RCC sports honor contributors

For the past nine years the Riverside Community College District has honored individuals whose achievements and contributions have elevated Tiger athletics and this year was no different.

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By Ricky Holmes / Asst. Sports Editor

By Ricky Holmes / Asst. Sports Editor

For the past nine years the Riverside Community College District has honored individuals whose achievements and contributions have elevated Tiger athletics and this year was no different.

On April 1, RCC honored a sports writer, a former NBA player, a longtime coach and an athletic trainer in a ceremony at the historic Mission Inn in downtown Riverside at the Tenth Annual Recognition Awards.

The first person to be recognized for their achievements was Michele Himmelberg.

Himmelberg began attending RCC in 1974 and immediately made an impact on the sports programs.

When she started attending RCC, there was not a women’s basketball team on campus so she circulated a petition to get a team started.

With her petition and help from then Athletic Director Mark Johnson she was able to get a team started that same year.

“That first year was pretty hard, we didn’t have very many games or much of a schedule,” Himmelberg said. “That first year we got going and the second year was a little bit better. Now RCC has had many fabulous women’s basketball teams and I am so excited to see how far its gone.”

Himmelberg was also named the most valuable player as a volleyball player for the Tigers as well as being the sports editor for Viewpoints.

After RCC, she transferred to the University of Southern California and graduated with a degree in Journalism and has had a prolific career as a sports writer ever since.

In the early 1980s, she was one of only a few female sports writers who were tasked to cover the National Football League.

As a writer for the Fort Meyers Press News, she fought for and eventually won equal locker room access for post game interviews.

The next honoree was Fred “Lucky” Smith. Smith, a Riverside native, was playing playground basketball when he caught the eye of legendary college basketball coach Jerry Tarkanian who was the Tigers coach at the time.

Under Tarkanian’s tutelage, Smith and the Tigers captured two consecutive state championships in 1965 and 1966.

Smith then transferred to the University of Hawaii.

After graduating, Smith was entered into the NBA draft. He was selected by two teams, the San Diego Chaparrals of the American Basketball Association and a new NBA expansion team: the Milwaukee Bucks.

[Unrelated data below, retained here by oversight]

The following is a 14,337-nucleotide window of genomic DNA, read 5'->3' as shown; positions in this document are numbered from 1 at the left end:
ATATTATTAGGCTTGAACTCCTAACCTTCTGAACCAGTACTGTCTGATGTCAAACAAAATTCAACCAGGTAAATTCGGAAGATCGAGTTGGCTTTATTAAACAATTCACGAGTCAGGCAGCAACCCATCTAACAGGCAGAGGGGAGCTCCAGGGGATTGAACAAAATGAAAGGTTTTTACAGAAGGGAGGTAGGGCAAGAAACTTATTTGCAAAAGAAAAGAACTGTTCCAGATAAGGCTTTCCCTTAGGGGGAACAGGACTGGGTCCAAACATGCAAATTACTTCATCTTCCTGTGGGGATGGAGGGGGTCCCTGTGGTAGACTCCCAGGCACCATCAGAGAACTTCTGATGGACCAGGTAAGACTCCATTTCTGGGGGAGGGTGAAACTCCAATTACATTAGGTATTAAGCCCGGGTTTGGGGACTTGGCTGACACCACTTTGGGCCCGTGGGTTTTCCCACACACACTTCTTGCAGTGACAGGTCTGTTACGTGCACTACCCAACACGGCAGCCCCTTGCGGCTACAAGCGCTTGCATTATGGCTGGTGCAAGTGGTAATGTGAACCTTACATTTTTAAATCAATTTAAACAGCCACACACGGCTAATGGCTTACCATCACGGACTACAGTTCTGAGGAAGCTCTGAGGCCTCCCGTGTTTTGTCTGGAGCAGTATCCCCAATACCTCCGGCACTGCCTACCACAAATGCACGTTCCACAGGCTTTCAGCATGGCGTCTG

Smith opted to go to the NBA and join the Bucks.

Unfortunately for Smith his career was shortened by knee injuries and he is now relegated to watching his son John coach the RCC men’s team.

He couldn’t be happier about that if he tried.

“This past year I had the privilege of watching my son take Riverside to its first state championship since I was there.” Smith said. “Needless to say, I was extremely proud of that.”

After Smith, the next honoree was an individual that the college knows all too well.

Don Birren accepted his award amongst a cheering crowd that included many of the athletes that Birren helped mold.

Birren was a staple in the Tiger athletic community for 38 years.

When he was hired in 1960, he was hired on as a football coach initially but that wouldn’t be his only job.

He soon became the women’s volleyball coach, the wrestling coach and even the strength coach.

Birren was also the volleyball coach when Himmelberg won the MVP award.

Birren accepted the award and then gave a lengthy speech so as to “not forget anyone” and it was apparent that many of the athletes that he molded had essentially molded him in return.

The final recipient was one person that many in the Tiger athletic community know well.

Jim Clover started working at The Sports Clinic in 1985, shortly after graduating from Ohio State University.

From there he was recruited by then head Athletic Trainer Al Boyd to “just help out”.

Since 1985, Clover has worked with many of the coaches and athletes involved in the 19 men’s and women’s sports programs at RCC.

During his tenure he has authored two textbooks, brought athletic training to over 40 high schools and colleges, and helped coordinate care for over 3,000 events.

This event highlighted the RCCD athletics and the legacy that these individuals have left behind.

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